In synchronous mode, the new sitemap is generated in memory from the configuration file. After this process is finished, it is used and the request is served with this new sitemap.

In asynchronous mode, the new sitemap is generated in the background, and the incoming request is served by the old sitemap. All further requests are then processed by the old sitemap until the generation is finished. From that time on, all documents are generated using the new sitemap.

Synchronous mode is very useful when you develop your application, because each change to the sitemap is reflected immediately. Asynchronous mode is more useful for a production environment in which the sitemap changes very rarely.

Although the automatic reloading of the sitemap seems to be a very useful feature, it has potential dangers. Assume that you change the sitemap to an invalid state, either by creating invalid XML or by making some other mistake that prevents Cocoon from being able to create the sitemap. The next request enters Cocoon, and the sitemap generation process is triggered.

In synchronous mode, the sitemap is generated immediately, but it fails due to the error you made beforehand. So you get a Cocoon error page, because Cocoon cannot process your request. The whole Cocoon installation is "dead" until you correct the error.

In asynchronous mode, the situation is even worse. When the request comes in, the sitemap generation process is started in the background. The current request and all further requests are processed by the old sitemap. The generation of the new sitemap fails because of the error. All further requests are then served using the old sitemap. If the changes made to the sitemap were only slight, it might take a while before anyone realizes that the old sitemap is still being used.

Cocoon provides a parameter that allows you to control whether the sitemap should be checked and reloaded. You can prevent Cocoon from reloading the sitemap by setting the attribute check-reload in cocoon.xconf to false. If you use the default, the sitemap is checked for reloading.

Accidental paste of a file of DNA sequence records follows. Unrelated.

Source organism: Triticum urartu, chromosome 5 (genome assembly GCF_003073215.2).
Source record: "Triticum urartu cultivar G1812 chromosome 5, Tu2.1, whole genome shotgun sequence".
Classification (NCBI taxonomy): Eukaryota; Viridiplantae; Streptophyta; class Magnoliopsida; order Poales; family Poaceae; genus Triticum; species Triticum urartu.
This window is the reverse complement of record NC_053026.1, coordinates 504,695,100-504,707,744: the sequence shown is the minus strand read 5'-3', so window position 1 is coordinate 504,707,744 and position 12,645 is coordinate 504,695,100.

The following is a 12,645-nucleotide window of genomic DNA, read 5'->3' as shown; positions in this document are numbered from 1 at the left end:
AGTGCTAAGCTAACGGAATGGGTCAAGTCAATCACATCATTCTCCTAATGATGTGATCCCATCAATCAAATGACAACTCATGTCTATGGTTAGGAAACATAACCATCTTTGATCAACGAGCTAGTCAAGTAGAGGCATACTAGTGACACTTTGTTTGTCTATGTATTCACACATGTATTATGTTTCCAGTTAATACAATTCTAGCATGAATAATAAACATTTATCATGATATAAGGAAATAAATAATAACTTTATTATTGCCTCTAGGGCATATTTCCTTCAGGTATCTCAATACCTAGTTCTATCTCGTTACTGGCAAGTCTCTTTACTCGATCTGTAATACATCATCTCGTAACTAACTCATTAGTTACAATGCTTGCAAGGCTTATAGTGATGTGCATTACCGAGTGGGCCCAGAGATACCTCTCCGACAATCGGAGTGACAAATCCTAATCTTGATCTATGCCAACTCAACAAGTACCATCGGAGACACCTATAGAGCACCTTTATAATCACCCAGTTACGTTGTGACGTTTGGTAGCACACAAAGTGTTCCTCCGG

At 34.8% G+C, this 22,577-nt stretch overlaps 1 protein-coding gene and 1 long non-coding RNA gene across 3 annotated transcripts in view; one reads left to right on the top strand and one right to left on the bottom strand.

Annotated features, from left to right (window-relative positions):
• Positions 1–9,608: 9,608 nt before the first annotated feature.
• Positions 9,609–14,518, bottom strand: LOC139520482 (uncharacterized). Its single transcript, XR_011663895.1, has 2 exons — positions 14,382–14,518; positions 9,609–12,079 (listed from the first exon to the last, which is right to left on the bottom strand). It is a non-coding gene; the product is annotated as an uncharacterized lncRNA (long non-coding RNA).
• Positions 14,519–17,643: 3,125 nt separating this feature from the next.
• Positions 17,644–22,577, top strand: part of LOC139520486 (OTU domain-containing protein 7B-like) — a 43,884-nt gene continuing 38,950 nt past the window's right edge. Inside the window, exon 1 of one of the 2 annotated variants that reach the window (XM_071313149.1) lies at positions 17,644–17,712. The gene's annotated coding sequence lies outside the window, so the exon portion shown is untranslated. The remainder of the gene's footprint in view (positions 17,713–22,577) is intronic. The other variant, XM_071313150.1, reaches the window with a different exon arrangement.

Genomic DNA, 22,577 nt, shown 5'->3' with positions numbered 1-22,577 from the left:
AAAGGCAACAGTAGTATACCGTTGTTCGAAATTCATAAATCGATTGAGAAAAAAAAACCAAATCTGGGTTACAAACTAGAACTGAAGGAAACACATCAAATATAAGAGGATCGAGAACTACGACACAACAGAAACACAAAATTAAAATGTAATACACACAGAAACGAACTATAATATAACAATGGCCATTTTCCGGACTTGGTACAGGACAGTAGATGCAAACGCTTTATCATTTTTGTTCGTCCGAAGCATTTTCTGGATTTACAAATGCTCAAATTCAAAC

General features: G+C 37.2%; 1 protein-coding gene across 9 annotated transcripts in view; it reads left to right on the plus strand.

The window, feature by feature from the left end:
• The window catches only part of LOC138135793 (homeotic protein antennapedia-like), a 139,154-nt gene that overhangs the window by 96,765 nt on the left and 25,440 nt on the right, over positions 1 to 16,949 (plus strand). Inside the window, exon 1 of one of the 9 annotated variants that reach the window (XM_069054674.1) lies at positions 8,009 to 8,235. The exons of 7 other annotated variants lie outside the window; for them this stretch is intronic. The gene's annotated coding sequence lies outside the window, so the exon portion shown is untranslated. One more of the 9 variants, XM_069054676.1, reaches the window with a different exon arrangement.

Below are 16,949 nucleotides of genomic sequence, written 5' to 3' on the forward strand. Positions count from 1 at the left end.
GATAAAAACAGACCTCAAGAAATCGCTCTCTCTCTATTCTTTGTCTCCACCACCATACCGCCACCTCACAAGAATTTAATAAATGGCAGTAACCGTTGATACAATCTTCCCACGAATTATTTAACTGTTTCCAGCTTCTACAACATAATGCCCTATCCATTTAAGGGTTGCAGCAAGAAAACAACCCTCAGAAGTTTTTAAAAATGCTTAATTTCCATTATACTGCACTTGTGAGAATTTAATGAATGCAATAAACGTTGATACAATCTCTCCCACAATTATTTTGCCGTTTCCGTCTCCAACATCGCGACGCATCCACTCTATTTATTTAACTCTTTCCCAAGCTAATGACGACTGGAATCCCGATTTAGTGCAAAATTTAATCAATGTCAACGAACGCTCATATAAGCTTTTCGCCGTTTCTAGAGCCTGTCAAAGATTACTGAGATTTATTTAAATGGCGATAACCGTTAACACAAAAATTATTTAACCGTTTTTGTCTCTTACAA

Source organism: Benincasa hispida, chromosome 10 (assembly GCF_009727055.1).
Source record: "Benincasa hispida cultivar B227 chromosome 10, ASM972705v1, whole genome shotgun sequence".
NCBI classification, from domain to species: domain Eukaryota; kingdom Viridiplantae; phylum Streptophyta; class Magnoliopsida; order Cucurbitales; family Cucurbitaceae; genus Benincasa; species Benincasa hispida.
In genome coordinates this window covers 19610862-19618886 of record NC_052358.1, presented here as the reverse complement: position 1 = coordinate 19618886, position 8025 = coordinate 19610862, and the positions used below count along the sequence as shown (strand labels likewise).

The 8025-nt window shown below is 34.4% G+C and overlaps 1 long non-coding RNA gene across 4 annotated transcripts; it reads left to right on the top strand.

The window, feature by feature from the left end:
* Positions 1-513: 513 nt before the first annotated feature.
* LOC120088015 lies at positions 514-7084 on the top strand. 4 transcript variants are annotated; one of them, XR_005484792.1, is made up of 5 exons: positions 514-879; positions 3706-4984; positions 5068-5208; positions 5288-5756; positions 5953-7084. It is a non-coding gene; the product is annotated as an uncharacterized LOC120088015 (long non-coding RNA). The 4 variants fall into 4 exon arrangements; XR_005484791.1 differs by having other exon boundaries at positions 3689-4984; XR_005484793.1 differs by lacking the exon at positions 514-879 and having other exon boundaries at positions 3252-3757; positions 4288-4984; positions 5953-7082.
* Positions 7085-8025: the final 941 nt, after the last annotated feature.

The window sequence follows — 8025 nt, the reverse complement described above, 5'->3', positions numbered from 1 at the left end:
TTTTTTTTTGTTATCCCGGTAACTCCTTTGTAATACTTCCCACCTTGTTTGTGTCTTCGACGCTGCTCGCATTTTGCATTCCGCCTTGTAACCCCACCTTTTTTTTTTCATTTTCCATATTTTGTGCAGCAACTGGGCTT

But what if you really changed the sitemap and you made a mistake? The first thing to do is check if your sitemap still contains well-formed XML, so load it into your favorite XML editor and check this. If it is well-formed but still does not work, you should use the logging facilities in Cocoon to find any error you perhaps made.

LogKit Configuration

Cocoon is based on the Avalon logging facilities, which are very flexible and powerful. You can configure details about what should be logged and what should be done with the log messages.

Cocoon has five log levels:


  • INFO




Each component sends out log messages at one of these five levels. The LogKit then decides what should be done with this message.

Using the configuration, you can decide that only certain levels should really be logged to a file. For production sites, you will usually want to log only messages with a level of ERROR or FATAL_ERROR. In contrast, when developing your application, you will always want to see all levels. Because of the ordering of the different levels, each level contains all the following levels. Therefore, setting the level to DEBUG results in all messages being logged. Setting the level to WARNING results in all messages with a level of WARNING, ERROR, or FATAL_ERROR being logged.